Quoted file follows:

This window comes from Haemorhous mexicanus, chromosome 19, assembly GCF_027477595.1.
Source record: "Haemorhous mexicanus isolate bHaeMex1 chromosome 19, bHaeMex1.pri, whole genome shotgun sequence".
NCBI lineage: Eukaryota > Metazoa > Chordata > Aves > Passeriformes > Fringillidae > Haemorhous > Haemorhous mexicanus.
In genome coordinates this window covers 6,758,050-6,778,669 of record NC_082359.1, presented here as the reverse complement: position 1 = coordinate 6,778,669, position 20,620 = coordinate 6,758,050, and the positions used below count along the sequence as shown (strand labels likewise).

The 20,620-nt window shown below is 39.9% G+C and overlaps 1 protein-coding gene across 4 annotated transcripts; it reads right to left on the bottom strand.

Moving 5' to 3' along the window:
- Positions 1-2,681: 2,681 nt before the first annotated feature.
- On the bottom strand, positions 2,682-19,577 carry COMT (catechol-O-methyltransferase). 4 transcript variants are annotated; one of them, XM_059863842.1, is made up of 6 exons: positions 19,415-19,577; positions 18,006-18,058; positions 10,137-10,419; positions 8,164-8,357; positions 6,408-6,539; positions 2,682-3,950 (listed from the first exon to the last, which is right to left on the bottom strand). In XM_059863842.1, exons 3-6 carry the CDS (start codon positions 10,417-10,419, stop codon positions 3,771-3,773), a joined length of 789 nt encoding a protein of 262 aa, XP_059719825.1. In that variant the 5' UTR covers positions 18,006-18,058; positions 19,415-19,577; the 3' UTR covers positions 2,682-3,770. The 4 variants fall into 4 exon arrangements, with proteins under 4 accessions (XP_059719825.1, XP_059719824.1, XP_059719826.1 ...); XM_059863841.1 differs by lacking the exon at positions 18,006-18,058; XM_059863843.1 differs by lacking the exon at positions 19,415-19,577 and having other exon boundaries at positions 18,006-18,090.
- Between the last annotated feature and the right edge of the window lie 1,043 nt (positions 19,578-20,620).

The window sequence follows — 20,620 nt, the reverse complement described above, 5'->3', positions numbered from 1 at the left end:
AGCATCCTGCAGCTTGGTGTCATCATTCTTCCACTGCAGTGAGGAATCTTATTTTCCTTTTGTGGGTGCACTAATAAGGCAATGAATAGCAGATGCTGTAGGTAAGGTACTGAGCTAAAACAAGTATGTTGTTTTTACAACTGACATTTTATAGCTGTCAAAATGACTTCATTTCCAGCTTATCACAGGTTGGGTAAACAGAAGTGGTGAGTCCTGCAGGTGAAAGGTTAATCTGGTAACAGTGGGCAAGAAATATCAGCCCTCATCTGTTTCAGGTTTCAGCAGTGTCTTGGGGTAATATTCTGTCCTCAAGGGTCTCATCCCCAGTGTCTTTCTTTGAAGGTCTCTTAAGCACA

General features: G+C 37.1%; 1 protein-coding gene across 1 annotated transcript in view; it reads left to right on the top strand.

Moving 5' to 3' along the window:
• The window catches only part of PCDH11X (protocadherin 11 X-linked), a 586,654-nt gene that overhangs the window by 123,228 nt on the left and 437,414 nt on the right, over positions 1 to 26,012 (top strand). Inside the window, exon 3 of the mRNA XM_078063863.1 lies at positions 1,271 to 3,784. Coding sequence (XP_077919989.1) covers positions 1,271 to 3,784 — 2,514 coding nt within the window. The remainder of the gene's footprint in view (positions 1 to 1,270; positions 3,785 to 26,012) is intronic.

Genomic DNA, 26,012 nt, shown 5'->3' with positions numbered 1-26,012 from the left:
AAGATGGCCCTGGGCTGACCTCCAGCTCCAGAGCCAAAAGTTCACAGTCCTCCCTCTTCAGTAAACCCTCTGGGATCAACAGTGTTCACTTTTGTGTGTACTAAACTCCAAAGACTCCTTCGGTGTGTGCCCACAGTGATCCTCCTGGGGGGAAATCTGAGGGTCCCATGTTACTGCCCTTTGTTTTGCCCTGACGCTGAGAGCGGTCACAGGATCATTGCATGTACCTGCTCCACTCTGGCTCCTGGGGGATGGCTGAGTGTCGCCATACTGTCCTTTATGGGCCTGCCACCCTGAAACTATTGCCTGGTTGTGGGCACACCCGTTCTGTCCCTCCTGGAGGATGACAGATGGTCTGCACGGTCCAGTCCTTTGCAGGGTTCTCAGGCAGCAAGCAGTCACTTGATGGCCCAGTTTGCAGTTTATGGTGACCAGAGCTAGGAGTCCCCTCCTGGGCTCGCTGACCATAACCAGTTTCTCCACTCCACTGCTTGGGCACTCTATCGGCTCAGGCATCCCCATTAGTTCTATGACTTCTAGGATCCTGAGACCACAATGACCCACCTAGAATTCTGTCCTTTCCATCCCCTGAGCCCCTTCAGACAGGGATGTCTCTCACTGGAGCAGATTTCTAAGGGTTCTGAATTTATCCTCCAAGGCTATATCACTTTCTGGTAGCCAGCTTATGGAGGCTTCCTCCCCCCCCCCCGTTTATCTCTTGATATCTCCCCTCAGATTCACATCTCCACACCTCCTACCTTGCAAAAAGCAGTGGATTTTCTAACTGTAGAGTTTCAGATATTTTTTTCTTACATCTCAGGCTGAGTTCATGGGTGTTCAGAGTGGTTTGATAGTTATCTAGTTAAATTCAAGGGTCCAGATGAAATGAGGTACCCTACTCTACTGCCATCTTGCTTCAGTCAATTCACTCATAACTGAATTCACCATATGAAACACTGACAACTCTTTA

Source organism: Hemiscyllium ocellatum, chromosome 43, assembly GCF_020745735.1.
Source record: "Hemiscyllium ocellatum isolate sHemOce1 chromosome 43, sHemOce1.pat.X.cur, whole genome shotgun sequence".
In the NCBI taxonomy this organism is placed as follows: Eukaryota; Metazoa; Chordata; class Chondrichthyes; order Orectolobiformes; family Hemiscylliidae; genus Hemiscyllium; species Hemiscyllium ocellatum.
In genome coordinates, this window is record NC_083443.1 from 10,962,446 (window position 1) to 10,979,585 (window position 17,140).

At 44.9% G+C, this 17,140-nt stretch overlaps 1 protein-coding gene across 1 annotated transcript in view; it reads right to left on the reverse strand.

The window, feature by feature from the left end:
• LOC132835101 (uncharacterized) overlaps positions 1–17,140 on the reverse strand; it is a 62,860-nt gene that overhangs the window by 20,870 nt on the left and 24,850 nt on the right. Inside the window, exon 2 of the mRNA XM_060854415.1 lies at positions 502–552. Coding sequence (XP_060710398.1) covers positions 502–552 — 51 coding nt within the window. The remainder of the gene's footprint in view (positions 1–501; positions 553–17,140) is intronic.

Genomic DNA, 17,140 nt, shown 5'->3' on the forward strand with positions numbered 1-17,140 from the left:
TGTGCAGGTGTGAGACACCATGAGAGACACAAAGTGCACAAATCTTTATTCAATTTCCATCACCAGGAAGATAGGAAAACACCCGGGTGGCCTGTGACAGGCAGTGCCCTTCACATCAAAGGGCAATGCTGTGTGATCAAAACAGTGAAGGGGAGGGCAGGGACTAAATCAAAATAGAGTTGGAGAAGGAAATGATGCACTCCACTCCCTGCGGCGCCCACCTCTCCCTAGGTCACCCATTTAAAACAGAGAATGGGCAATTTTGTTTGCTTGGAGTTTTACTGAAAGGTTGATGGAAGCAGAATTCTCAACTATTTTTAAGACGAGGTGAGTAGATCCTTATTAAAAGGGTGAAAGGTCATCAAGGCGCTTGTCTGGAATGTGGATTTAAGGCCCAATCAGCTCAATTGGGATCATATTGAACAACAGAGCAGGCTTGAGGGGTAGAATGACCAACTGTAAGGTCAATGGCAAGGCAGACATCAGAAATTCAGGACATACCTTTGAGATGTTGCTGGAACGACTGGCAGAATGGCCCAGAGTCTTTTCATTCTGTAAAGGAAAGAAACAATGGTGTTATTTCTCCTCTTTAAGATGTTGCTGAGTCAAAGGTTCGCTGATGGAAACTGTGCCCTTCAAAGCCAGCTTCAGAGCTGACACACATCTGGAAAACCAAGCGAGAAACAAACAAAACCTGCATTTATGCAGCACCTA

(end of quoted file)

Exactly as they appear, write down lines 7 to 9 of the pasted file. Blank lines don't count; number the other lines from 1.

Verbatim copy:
- Positions 1-2,681: 2,681 nt before the first annotated feature.
- On the bottom strand, positions 2,682-19,577 carry COMT (catechol-O-methyltransferase). 4 transcript variants are annotated; one of them, XM_059863842.1, is made up of 6 exons: positions 19,415-19,577; positions 18,006-18,058; positions 10,137-10,419; positions 8,164-8,357; positions 6,408-6,539; positions 2,682-3,950 (listed from the first exon to the last, which is right to left on the bottom strand). In XM_059863842.1, exons 3-6 carry the CDS (start codon positions 10,417-10,419, stop codon positions 3,771-3,773), a joined length of 789 nt encoding a protein of 262 aa, XP_059719825.1. In that variant the 5' UTR covers positions 18,006-18,058; positions 19,415-19,577; the 3' UTR covers positions 2,682-3,770. The 4 variants fall into 4 exon arrangements, with proteins under 4 accessions (XP_059719825.1, XP_059719824.1, XP_059719826.1 ...); XM_059863841.1 differs by lacking the exon at positions 18,006-18,058; XM_059863843.1 differs by lacking the exon at positions 19,415-19,577 and having other exon boundaries at positions 18,006-18,090.
- Between the last annotated feature and the right edge of the window lie 1,043 nt (positions 19,578-20,620).